Derivatives - Foreign exchange
Derivatives as a Risk Management Tool
An effective manager should be aware of the various financial instruments available in the market for managing financial risks. There are many tools for the same and a judicious mix of various tools helps in efficient risk management.
Since the early 1970s, the world has witnessed dramatic increases in the volatility of interest rates, exchange rates and commodity prices. This is fuelled by increasing internationalization of trade and integration of the world economy, largely due to technological innovations. The risks arising out of this internationalization are significant. They have the capacity to make or break not only businesses but also the economies of nations. However, financial institutions are now equipped with tools and techniques that can be used to measure and manage such financial risks. The most powerful instruments among them are derivatives. Derivatives are financial instruments that are used as risk management tools. They help in transferring risk from the risk averse to the risk taker.
Risk in case of Foreign exchange transactions
Foreign exchange rate is the value of a foreign currency relative to domestic currency. The exchange of currencies is done in the foreign exchange market, which is one of the biggest financial markets. The participants of the market are banks, corporations, exporters, importers etc. A foreign exchange contract typically states the currency pair, the amount of the contract, the agreed rate of exchange etc.
There are mainly two methods employed by governments to determine the value of domestic currency vis-à-vis other currencies: fixed and floating exchange rate.
Fixed exchange rate regime:
Fixed exchange rate, also known as a pegged exchange rate, is when a currency's value is maintained at a fixed ratio to the value of another currency or to a basket of currencies or to any other measure of value e.g. gold. In order to maintain a fixed exchange rate, a government participates in the open currency market. When the value of currency rises beyond the permissible limits, the government sells the currency in the open market, thereby increasing its supply and reducing value.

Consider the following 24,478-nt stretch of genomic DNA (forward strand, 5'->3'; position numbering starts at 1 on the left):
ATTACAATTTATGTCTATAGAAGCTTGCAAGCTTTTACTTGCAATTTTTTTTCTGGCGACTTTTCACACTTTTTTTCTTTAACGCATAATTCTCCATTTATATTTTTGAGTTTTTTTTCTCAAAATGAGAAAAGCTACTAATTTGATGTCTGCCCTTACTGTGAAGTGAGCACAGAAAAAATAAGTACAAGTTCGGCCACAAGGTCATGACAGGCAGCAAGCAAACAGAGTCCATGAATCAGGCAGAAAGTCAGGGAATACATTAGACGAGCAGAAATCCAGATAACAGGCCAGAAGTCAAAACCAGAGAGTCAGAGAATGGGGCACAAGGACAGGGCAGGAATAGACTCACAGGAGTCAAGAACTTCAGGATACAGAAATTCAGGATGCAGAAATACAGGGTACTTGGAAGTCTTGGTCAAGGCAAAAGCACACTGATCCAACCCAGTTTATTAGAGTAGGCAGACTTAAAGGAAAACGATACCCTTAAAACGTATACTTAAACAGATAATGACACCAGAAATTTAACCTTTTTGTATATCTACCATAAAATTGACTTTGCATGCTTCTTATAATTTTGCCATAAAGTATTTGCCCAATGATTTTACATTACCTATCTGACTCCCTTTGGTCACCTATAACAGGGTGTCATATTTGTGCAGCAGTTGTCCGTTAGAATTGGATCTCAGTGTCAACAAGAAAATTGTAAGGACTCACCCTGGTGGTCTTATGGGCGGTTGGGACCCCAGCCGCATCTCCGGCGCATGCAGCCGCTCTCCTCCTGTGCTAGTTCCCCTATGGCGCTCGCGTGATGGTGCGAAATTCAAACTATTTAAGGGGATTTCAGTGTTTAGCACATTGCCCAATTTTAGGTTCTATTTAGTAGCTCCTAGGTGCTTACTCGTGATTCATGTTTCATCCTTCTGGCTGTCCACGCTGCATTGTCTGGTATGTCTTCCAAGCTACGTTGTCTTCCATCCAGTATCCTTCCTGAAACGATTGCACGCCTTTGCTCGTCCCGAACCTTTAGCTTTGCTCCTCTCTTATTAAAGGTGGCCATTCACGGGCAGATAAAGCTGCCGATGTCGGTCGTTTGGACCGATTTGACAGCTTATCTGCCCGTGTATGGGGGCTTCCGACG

Floating exchange rate regime:
Unlike the fixed rate, a floating exchange rate is determined by a market mechanism through supply and demand for the currency. A floating rate is often termed "self-correcting", as any fluctuation in the value caused by differences in supply and demand will automatically be corrected by the market. For example, if demand for a currency is low, its value will decrease, thus making imported goods more expensive and exports relatively cheaper. The countries buying these export goods will demand the domestic currency in order to make payments, and the demand for domestic currency will increase. This will again lead to appreciation in the value of the currency. Therefore, floating exchange rate is self correcting, requiring no government intervention. However, usually in cases of extreme appreciation or depreciation of the currency, the country’s Central Bank intervenes to stabilize the currency. Thus, the exchange rate regimes of floating currencies are more technically called a managed float.
There are various factors affecting the exchange rate of a currency. They can be classified as fundamental factors, technical factors, political factors and speculative factors. As we cannot avoid any risk in case of continuous changes in rates, what we can do is hedge by entering into derivatives.